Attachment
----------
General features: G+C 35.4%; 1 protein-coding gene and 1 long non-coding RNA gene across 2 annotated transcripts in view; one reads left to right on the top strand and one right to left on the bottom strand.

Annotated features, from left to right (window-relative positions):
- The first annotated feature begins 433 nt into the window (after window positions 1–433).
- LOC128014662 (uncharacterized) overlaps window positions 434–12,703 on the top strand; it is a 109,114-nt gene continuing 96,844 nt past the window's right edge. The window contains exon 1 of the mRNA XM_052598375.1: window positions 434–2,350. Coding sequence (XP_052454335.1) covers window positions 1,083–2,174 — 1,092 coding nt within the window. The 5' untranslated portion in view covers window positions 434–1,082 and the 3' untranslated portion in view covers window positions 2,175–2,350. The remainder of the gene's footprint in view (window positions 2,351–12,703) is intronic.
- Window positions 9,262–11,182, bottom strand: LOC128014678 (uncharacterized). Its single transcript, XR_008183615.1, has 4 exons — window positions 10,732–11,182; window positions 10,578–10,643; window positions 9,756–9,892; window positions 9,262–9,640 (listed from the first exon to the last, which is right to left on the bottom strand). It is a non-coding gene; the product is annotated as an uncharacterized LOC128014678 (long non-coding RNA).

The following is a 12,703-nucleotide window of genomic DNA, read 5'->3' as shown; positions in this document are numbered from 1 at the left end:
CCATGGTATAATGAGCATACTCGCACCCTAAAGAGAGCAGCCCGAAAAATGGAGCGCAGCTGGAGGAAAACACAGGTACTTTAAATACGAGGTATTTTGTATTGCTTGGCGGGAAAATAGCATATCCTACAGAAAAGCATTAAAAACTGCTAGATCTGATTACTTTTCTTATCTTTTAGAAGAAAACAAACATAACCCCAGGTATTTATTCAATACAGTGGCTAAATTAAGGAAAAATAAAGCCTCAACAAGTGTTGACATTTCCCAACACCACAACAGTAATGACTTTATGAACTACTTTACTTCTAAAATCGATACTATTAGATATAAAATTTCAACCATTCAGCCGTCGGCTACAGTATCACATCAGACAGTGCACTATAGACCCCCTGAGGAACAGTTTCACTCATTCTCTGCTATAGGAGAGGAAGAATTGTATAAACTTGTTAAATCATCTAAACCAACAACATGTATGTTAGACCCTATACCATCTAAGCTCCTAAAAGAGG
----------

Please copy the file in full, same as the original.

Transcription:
General features: G+C 35.4%; 1 protein-coding gene and 1 long non-coding RNA gene across 2 annotated transcripts in view; one reads left to right on the top strand and one right to left on the bottom strand.

Annotated features, from left to right (window-relative positions):
- The first annotated feature begins 433 nt into the window (after window positions 1–433).
- LOC128014662 (uncharacterized) overlaps window positions 434–12,703 on the top strand; it is a 109,114-nt gene continuing 96,844 nt past the window's right edge. The window contains exon 1 of the mRNA XM_052598375.1: window positions 434–2,350. Coding sequence (XP_052454335.1) covers window positions 1,083–2,174 — 1,092 coding nt within the window. The 5' untranslated portion in view covers window positions 434–1,082 and the 3' untranslated portion in view covers window positions 2,175–2,350. The remainder of the gene's footprint in view (window positions 2,351–12,703) is intronic.
- Window positions 9,262–11,182, bottom strand: LOC128014678 (uncharacterized). Its single transcript, XR_008183615.1, has 4 exons — window positions 10,732–11,182; window positions 10,578–10,643; window positions 9,756–9,892; window positions 9,262–9,640 (listed from the first exon to the last, which is right to left on the bottom strand). It is a non-coding gene; the product is annotated as an uncharacterized LOC128014678 (long non-coding RNA).

The following is a 12,703-nucleotide window of genomic DNA, read 5'->3' as shown; positions in this document are numbered from 1 at the left end:
CCATGGTATAATGAGCATACTCGCACCCTAAAGAGAGCAGCCCGAAAAATGGAGCGCAGCTGGAGGAAAACACAGGTACTTTAAATACGAGGTATTTTGTATTGCTTGGCGGGAAAATAGCATATCCTACAGAAAAGCATTAAAAACTGCTAGATCTGATTACTTTTCTTATCTTTTAGAAGAAAACAAACATAACCCCAGGTATTTATTCAATACAGTGGCTAAATTAAGGAAAAATAAAGCCTCAACAAGTGTTGACATTTCCCAACACCACAACAGTAATGACTTTATGAACTACTTTACTTCTAAAATCGATACTATTAGATATAAAATTTCAACCATTCAGCCGTCGGCTACAGTATCACATCAGACAGTGCACTATAGACCCCCTGAGGAACAGTTTCACTCATTCTCTGCTATAGGAGAGGAAGAATTGTATAAACTTGTTAAATCATCTAAACCAACAACATGTATGTTAGACCCTATACCATCTAAGCTCCTAAAAGAGG